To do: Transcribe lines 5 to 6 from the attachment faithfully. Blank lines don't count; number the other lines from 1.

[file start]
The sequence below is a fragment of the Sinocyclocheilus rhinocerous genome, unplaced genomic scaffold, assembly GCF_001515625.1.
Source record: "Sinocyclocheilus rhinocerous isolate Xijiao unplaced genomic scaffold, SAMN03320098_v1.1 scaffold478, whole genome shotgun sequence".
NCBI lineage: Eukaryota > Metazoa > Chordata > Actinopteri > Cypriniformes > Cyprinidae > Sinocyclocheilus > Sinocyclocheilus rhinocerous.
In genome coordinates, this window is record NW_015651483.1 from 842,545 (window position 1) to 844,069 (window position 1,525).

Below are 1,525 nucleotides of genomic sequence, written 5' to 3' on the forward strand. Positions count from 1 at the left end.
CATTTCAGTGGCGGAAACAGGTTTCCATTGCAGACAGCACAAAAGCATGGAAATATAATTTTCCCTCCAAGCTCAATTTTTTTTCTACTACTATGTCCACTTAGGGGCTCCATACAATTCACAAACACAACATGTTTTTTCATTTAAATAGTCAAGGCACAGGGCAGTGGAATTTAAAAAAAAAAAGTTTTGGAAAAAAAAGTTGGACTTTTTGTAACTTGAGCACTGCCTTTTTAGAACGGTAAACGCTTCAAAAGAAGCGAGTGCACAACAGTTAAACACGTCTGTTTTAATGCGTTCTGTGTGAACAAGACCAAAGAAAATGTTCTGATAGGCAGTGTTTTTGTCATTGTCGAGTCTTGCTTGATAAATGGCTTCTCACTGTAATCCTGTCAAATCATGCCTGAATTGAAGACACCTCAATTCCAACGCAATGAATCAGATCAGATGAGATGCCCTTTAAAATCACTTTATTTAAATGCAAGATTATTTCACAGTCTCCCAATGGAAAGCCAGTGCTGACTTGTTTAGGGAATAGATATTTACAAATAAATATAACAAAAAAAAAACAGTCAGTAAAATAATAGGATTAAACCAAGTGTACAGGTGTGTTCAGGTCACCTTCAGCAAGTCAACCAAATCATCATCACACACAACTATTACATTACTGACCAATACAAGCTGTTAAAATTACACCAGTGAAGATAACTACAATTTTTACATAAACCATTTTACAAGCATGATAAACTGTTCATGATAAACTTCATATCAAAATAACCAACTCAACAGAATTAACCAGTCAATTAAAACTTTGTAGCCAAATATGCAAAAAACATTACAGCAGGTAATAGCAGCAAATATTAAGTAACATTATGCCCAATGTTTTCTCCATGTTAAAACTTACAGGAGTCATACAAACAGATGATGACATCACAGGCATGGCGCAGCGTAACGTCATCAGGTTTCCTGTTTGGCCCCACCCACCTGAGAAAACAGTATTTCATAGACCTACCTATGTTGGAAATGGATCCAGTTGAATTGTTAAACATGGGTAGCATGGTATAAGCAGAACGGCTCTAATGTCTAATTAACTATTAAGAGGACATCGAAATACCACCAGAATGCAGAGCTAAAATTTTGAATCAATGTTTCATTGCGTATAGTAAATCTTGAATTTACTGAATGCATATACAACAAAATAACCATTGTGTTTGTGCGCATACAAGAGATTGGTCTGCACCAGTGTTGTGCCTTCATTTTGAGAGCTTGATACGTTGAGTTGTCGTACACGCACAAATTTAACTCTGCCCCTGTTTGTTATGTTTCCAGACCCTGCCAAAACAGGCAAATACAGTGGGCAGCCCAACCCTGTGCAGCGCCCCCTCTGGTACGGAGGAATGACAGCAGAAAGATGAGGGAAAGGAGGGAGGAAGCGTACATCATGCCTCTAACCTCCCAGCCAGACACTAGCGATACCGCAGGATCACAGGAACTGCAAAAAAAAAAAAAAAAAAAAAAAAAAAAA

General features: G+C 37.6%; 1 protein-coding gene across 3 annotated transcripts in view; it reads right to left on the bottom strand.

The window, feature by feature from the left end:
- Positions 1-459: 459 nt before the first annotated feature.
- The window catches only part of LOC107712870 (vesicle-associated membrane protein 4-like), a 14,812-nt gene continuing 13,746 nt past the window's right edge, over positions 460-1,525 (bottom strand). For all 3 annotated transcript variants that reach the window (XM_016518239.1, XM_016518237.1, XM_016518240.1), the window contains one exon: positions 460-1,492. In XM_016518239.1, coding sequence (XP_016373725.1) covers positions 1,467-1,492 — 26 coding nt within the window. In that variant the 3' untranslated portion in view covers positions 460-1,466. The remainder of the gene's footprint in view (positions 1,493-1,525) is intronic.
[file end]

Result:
Below are 1,525 nucleotides of genomic sequence, written 5' to 3' on the forward strand. Positions count from 1 at the left end.
CATTTCAGTGGCGGAAACAGGTTTCCATTGCAGACAGCACAAAAGCATGGAAATATAATTTTCCCTCCAAGCTCAATTTTTTTTCTACTACTATGTCCACTTAGGGGCTCCATACAATTCACAAACACAACATGTTTTTTCATTTAAATAGTCAAGGCACAGGGCAGTGGAATTTAAAAAAAAAAAGTTTTGGAAAAAAAAGTTGGACTTTTTGTAACTTGAGCACTGCCTTTTTAGAACGGTAAACGCTTCAAAAGAAGCGAGTGCACAACAGTTAAACACGTCTGTTTTAATGCGTTCTGTGTGAACAAGACCAAAGAAAATGTTCTGATAGGCAGTGTTTTTGTCATTGTCGAGTCTTGCTTGATAAATGGCTTCTCACTGTAATCCTGTCAAATCATGCCTGAATTGAAGACACCTCAATTCCAACGCAATGAATCAGATCAGATGAGATGCCCTTTAAAATCACTTTATTTAAATGCAAGATTATTTCACAGTCTCCCAATGGAAAGCCAGTGCTGACTTGTTTAGGGAATAGATATTTACAAATAAATATAACAAAAAAAAAACAGTCAGTAAAATAATAGGATTAAACCAAGTGTACAGGTGTGTTCAGGTCACCTTCAGCAAGTCAACCAAATCATCATCACACACAACTATTACATTACTGACCAATACAAGCTGTTAAAATTACACCAGTGAAGATAACTACAATTTTTACATAAACCATTTTACAAGCATGATAAACTGTTCATGATAAACTTCATATCAAAATAACCAACTCAACAGAATTAACCAGTCAATTAAAACTTTGTAGCCAAATATGCAAAAAACATTACAGCAGGTAATAGCAGCAAATATTAAGTAACATTATGCCCAATGTTTTCTCCATGTTAAAACTTACAGGAGTCATACAAACAGATGATGACATCACAGGCATGGCGCAGCGTAACGTCATCAGGTTTCCTGTTTGGCCCCACCCACCTGAGAAAACAGTATTTCATAGACCTACCTATGTTGGAAATGGATCCAGTTGAATTGTTAAACATGGGTAGCATGGTATAAGCAGAACGGCTCTAATGTCTAATTAACTATTAAGAGGACATCGAAATACCACCAGAATGCAGAGCTAAAATTTTGAATCAATGTTTCATTGCGTATAGTAAATCTTGAATTTACTGAATGCATATACAACAAAATAACCATTGTGTTTGTGCGCATACAAGAGATTGGTCTGCACCAGTGTTGTGCCTTCATTTTGAGAGCTTGATACGTTGAGTTGTCGTACACGCACAAATTTAACTCTGCCCCTGTTTGTTATGTTTCCAGACCCTGCCAAAACAGGCAAATACAGTGGGCAGCCCAACCCTGTGCAGCGCCCCCTCTGGTACGGAGGAATGACAGCAGAAAGATGAGGGAAAGGAGGGAGGAAGCGTACATCATGCCTCTAACCTCCCAGCCAGACACTAGCGATACCGCAGGATCACAGGAACTGCAAAAAAAAAAAAAAAAAAAAAAAAAAAAA